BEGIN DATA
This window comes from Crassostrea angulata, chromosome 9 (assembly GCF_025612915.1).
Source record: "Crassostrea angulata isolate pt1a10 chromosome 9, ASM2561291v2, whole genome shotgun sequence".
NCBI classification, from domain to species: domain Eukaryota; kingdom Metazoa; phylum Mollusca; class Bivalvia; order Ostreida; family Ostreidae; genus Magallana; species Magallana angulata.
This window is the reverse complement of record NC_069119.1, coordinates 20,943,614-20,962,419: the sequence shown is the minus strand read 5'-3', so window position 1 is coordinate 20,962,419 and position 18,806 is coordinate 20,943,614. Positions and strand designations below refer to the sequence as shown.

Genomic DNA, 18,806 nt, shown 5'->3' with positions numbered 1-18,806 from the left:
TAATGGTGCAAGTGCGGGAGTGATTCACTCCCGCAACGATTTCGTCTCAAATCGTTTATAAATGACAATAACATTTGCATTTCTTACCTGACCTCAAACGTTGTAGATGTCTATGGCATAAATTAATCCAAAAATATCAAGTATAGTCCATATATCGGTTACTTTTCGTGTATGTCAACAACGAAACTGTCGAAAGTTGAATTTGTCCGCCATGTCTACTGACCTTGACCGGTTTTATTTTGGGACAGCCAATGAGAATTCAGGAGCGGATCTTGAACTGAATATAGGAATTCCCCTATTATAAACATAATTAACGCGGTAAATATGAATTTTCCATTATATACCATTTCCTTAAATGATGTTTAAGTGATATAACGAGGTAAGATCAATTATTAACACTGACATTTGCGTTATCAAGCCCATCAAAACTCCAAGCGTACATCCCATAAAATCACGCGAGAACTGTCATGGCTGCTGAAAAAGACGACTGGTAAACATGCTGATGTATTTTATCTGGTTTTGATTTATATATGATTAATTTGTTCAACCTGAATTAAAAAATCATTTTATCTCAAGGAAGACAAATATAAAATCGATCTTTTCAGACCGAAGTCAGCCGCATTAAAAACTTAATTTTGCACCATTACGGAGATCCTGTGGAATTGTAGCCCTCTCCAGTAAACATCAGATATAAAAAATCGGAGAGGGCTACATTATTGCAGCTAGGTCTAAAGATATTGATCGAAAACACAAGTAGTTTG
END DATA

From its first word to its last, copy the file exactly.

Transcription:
This window comes from Crassostrea angulata, chromosome 9 (assembly GCF_025612915.1).
Source record: "Crassostrea angulata isolate pt1a10 chromosome 9, ASM2561291v2, whole genome shotgun sequence".
NCBI classification, from domain to species: domain Eukaryota; kingdom Metazoa; phylum Mollusca; class Bivalvia; order Ostreida; family Ostreidae; genus Magallana; species Magallana angulata.
This window is the reverse complement of record NC_069119.1, coordinates 20,943,614-20,962,419: the sequence shown is the minus strand read 5'-3', so window position 1 is coordinate 20,962,419 and position 18,806 is coordinate 20,943,614. Positions and strand designations below refer to the sequence as shown.

Genomic DNA, 18,806 nt, shown 5'->3' with positions numbered 1-18,806 from the left:
TAATGGTGCAAGTGCGGGAGTGATTCACTCCCGCAACGATTTCGTCTCAAATCGTTTATAAATGACAATAACATTTGCATTTCTTACCTGACCTCAAACGTTGTAGATGTCTATGGCATAAATTAATCCAAAAATATCAAGTATAGTCCATATATCGGTTACTTTTCGTGTATGTCAACAACGAAACTGTCGAAAGTTGAATTTGTCCGCCATGTCTACTGACCTTGACCGGTTTTATTTTGGGACAGCCAATGAGAATTCAGGAGCGGATCTTGAACTGAATATAGGAATTCCCCTATTATAAACATAATTAACGCGGTAAATATGAATTTTCCATTATATACCATTTCCTTAAATGATGTTTAAGTGATATAACGAGGTAAGATCAATTATTAACACTGACATTTGCGTTATCAAGCCCATCAAAACTCCAAGCGTACATCCCATAAAATCACGCGAGAACTGTCATGGCTGCTGAAAAAGACGACTGGTAAACATGCTGATGTATTTTATCTGGTTTTGATTTATATATGATTAATTTGTTCAACCTGAATTAAAAAATCATTTTATCTCAAGGAAGACAAATATAAAATCGATCTTTTCAGACCGAAGTCAGCCGCATTAAAAACTTAATTTTGCACCATTACGGAGATCCTGTGGAATTGTAGCCCTCTCCAGTAAACATCAGATATAAAAAATCGGAGAGGGCTACATTATTGCAGCTAGGTCTAAAGATATTGATCGAAAACACAAGTAGTTTG